E-Commerce eyed as cash cow for war chest
Myanmar’s military regime declared on July 4 that it would issue regulations governing online selling after categorizing it as an essential service, prompting concerns that the cash-strapped junta is seeking new tax revenue.
Online vendors have good reason to worry. The regime launched an online lottery last month while cutting power to households that fail to pay electricity bills for more than six months – signs that it desperately needs cash to continue fighting its multi-front war in the country.
It is therefore reasonable to assume that the regime may abuse provisions in the Essential Supplies and Service Law, which carries fines of up to 500,000 kyats (around US$ 170 at the market exchange rate of 3,000 kyats per dollar), to make money from the thriving online market.
E-commerce is a growing sector in Myanmar, but the majority of operators are individual vendors who sell imported food, consumer goods, clothes and cosmetics. The sector offers a precious lifeline for countless households throughout the country.
Netizens have criticized the junta’s move to restrict online vendors in an economy that has been in freefall since the coup.
Bogus ads to lure recruits
Faced with a recruitment crisis, desertions and heavy casualties in daily clashes with resistance forces, the Myanmar military has been forced to revamp its recruiting strategy.
The military has been posting advertisements on social media designed to mislead job seekers into thinking that the employer is a private company, according to military defectors.
The advert details openings in the post of administrative clerk, with accommodation provided. Job-seekers who reply through Facebook Messenger are asked to come for an interview – where they are forcibly recruited into the military.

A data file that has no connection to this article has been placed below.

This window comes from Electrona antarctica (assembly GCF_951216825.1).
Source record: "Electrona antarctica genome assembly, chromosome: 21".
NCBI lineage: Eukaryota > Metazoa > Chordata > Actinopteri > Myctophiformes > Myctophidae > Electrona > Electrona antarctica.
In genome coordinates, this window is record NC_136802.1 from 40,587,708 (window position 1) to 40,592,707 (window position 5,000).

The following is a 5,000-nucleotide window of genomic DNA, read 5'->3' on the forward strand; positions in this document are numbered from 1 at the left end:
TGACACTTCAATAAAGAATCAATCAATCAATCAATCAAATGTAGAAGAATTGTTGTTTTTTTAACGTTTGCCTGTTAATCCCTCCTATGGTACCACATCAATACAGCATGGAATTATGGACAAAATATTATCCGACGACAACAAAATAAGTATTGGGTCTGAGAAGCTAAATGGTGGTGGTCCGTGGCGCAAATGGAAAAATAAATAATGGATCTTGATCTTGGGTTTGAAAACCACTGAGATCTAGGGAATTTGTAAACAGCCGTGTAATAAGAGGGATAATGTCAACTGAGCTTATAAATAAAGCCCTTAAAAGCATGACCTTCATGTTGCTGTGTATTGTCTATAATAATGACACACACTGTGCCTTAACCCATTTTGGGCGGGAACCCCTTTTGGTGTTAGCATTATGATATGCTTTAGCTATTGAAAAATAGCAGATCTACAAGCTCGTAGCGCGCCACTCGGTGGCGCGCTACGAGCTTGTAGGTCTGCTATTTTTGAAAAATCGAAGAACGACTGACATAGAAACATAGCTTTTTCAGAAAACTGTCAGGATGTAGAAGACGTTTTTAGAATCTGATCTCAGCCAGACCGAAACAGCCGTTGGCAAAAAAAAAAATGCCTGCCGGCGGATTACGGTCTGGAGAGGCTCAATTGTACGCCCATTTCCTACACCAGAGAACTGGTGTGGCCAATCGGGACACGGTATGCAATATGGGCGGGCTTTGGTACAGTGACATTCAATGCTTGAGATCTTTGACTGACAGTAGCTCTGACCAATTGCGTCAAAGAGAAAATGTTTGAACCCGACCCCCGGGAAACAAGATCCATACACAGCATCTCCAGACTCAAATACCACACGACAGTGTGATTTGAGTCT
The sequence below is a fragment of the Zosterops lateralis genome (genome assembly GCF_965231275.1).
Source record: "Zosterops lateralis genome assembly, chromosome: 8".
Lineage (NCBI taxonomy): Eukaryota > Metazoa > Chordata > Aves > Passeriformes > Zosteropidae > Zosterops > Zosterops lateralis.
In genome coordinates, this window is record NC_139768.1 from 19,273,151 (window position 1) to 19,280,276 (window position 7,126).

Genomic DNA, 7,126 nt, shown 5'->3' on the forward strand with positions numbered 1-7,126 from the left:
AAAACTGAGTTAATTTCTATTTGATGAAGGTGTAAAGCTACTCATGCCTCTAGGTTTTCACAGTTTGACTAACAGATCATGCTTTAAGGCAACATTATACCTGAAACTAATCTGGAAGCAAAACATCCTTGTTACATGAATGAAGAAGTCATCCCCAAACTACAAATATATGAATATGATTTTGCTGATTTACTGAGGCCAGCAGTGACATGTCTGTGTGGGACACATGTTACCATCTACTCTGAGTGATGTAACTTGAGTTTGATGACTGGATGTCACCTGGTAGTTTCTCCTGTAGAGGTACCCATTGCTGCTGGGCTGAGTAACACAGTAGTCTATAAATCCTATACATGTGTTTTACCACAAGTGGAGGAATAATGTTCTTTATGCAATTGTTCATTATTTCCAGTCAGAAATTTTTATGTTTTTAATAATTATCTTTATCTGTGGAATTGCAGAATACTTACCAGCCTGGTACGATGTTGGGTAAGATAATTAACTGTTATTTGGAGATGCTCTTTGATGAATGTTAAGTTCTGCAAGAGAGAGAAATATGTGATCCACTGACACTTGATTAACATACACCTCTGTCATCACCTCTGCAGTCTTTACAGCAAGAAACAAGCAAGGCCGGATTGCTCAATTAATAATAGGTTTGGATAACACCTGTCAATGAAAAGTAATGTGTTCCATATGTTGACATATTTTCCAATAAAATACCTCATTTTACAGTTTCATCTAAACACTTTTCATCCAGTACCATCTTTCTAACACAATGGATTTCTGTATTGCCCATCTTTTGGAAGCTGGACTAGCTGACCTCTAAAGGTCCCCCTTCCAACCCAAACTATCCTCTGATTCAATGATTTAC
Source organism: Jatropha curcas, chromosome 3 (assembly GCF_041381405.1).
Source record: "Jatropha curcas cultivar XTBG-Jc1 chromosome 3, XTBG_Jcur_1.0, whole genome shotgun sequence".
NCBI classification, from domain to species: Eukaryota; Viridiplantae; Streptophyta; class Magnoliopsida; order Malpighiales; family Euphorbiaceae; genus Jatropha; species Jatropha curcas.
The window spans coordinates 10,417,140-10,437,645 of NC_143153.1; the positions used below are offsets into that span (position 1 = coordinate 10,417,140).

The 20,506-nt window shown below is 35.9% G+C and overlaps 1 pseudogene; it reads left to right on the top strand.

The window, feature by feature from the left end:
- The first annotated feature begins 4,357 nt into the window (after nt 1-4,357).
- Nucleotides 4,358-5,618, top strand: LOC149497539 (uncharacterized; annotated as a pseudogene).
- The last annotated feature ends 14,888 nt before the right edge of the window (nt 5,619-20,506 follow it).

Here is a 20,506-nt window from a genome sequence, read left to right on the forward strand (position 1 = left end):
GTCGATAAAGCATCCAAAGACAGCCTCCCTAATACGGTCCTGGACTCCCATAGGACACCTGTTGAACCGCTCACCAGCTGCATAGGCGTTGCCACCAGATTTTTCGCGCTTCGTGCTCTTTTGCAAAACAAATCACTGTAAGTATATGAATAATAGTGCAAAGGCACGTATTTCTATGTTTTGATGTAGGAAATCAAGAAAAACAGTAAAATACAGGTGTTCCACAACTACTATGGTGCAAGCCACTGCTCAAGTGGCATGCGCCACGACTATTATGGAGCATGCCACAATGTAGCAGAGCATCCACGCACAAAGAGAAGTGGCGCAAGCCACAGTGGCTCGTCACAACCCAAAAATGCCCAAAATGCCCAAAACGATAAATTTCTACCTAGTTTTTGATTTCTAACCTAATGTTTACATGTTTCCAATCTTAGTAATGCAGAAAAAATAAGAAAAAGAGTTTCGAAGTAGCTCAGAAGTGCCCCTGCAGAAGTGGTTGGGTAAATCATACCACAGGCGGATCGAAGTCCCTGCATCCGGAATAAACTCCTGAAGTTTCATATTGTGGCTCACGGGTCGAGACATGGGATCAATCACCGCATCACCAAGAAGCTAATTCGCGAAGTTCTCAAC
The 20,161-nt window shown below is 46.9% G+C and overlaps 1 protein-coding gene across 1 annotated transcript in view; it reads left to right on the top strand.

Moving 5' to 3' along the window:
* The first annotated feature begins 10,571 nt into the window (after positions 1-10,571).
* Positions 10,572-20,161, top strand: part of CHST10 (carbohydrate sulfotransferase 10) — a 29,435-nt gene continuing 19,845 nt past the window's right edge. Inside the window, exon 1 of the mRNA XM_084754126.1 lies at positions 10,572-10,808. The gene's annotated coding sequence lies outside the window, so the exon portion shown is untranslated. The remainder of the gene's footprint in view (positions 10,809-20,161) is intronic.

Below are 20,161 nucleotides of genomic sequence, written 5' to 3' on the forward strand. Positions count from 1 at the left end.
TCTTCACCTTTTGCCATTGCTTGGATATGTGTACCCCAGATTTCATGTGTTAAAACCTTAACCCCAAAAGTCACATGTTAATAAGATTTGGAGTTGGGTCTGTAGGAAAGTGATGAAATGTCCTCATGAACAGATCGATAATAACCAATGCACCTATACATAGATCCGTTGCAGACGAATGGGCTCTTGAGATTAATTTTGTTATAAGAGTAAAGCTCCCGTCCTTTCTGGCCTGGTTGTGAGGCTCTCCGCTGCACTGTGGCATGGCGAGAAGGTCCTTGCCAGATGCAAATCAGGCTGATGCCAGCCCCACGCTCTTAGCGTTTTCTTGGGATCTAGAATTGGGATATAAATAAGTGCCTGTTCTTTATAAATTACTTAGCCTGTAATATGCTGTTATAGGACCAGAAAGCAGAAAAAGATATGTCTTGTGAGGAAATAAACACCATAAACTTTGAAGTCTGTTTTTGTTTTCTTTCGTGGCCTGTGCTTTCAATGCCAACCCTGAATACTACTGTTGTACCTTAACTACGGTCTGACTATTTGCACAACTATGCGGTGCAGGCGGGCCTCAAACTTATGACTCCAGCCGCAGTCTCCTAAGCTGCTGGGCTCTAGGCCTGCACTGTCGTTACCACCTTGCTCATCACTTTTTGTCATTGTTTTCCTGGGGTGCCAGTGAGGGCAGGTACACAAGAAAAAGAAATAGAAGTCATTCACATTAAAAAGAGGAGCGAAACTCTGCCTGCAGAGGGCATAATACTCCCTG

The “accommodation” advertised is actually a barracks and the “administrative clerk” is a sergeant clerk, said defectors.
The regime has also been forced to relax eligibility criteria for both officer cadets and soldiers after its brutal crackdown on anti-coup protesters and dissidents drew public ire. Falling interest in military jobs since the 2021 coup has prompted the junta to extend deadlines for applications from academies.
Its latest recruitment method shows that previous measures to attract potential young officials and soldiers have failed.
Thai hostage diplomacy with Daw Aung San Suu Kyi
After repeatedly refusing to let special envoys see her following the 2021 coup, the junta allowed Thai Foreign Minister Don Pramudwinai to meet detained civilian leader Daw Aung San Suu Kyi on Sunday at Naypyitaw prison, where she is being held in solitary confinement.
Both the regime and Thailand kept the visit secret until Don revealed details about the meeting at the ASEAN foreign ministerial retreat on Wednesday.
However, his visit was widely branded a political ruse by the junta aimed at easing international pressure just before the ASEAN meeting. It also sparked suspicion that Thailand was trying to persuade ASEAN to lift its 2021 ban on the junta’s participation in the bloc’s affairs.
Furthermore, the Thai foreign minister’s claim that Aung San Suu Kyi had relayed messages, including recommending dialogue to solve the country’s political crisis, was met with skepticism since Don is known to enjoy close relations with the junta.
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